Editor-In-Chief: C. Michael Gibson, M.S., M.D. 
Natural childbirth is a childbirth philosophy that attempts to minimize medical intervention, particularly the use of anesthetic medications and surgical interventions such as episiotomies, forceps and ventouse deliveries and caesarean sections.
Risks of anesthetics and other interventions
Proponents of natural childbirth note that anaesthetics may increase the likelihood of complications, because labor may be slowed or the woman may not be able to adequately move her body during labor or work with her body during final delivery. All epidural medications given during labor cross the placenta and affect the fetus, and it has been shown that pain medication can affect the feeding behavior of the newborn  and reduce the chances of successful breastfeeding.
A natural birth also increases the probability of a healthier postnatal period and an easier recovery due to better hormonal balance and less post-operative discomforts. This is because a woman who has given birth with minimal intervention does not have to recover from major abdominal surgery (caesarean section), instrumental delivery (by forceps or ventouse), cutting of the perineum, called episiotomy) (although the perineum will sometimes tear during childbirth anyway), bruises from IV lines, or severe headache backache (a possible and well-documented side effect of epidurals). Natural childbirth maximizes the innate birth physiology and laboring movement of healthy, well-nourished women and minimizes interventions in the normal course of spontaneous childbirth.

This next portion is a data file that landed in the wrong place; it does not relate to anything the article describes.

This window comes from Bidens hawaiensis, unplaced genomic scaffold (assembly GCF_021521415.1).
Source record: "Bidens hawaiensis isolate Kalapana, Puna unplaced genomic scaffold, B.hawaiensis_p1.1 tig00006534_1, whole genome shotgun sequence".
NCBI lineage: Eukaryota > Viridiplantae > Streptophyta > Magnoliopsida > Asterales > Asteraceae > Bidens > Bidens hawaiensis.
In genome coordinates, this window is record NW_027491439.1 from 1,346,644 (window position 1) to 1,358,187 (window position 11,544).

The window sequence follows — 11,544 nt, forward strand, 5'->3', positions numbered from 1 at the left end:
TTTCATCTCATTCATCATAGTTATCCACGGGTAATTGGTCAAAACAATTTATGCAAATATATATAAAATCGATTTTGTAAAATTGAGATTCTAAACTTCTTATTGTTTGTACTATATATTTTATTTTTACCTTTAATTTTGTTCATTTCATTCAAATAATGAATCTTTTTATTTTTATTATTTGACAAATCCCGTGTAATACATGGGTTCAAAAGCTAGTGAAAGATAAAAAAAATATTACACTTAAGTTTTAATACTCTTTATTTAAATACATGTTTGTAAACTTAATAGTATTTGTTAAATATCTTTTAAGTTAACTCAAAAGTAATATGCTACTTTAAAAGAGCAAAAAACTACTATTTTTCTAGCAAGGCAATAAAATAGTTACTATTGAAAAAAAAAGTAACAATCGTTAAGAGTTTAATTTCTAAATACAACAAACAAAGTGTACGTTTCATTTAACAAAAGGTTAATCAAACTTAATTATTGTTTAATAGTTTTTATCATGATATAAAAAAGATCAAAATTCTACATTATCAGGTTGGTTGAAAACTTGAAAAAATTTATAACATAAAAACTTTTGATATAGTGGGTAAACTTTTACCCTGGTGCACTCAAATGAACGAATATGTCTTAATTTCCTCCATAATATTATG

Alternatives to anesthetics
Pain management techniques other than medication include:
- relaxation therapy
- breathing exercises
- movement and different positions (i.e. using a birthing ball)
- hot and cold therapy (i.e. using hot compresses and/or cold packs)
- having one-on-one labor support, such as a midwife or doula
It should be noted that it is common to defecate while giving birth.
Many women consider natural birth empowering. A woman who is supported to labor as she instinctively wants to is a woman who will likely feel positive about her birth experience and future parenting skills.    Her baby is more able to be alert and placed on her skin (promoting maternal bonding) and breastfeeding is more likely to be enjoyable and successful.  
The Lamaze, Bradley Method, Birthing From Within, and Calm Birth are popular systems to help parents-to-be prepare for the birth process in general, and emphasize natural birth in particular.
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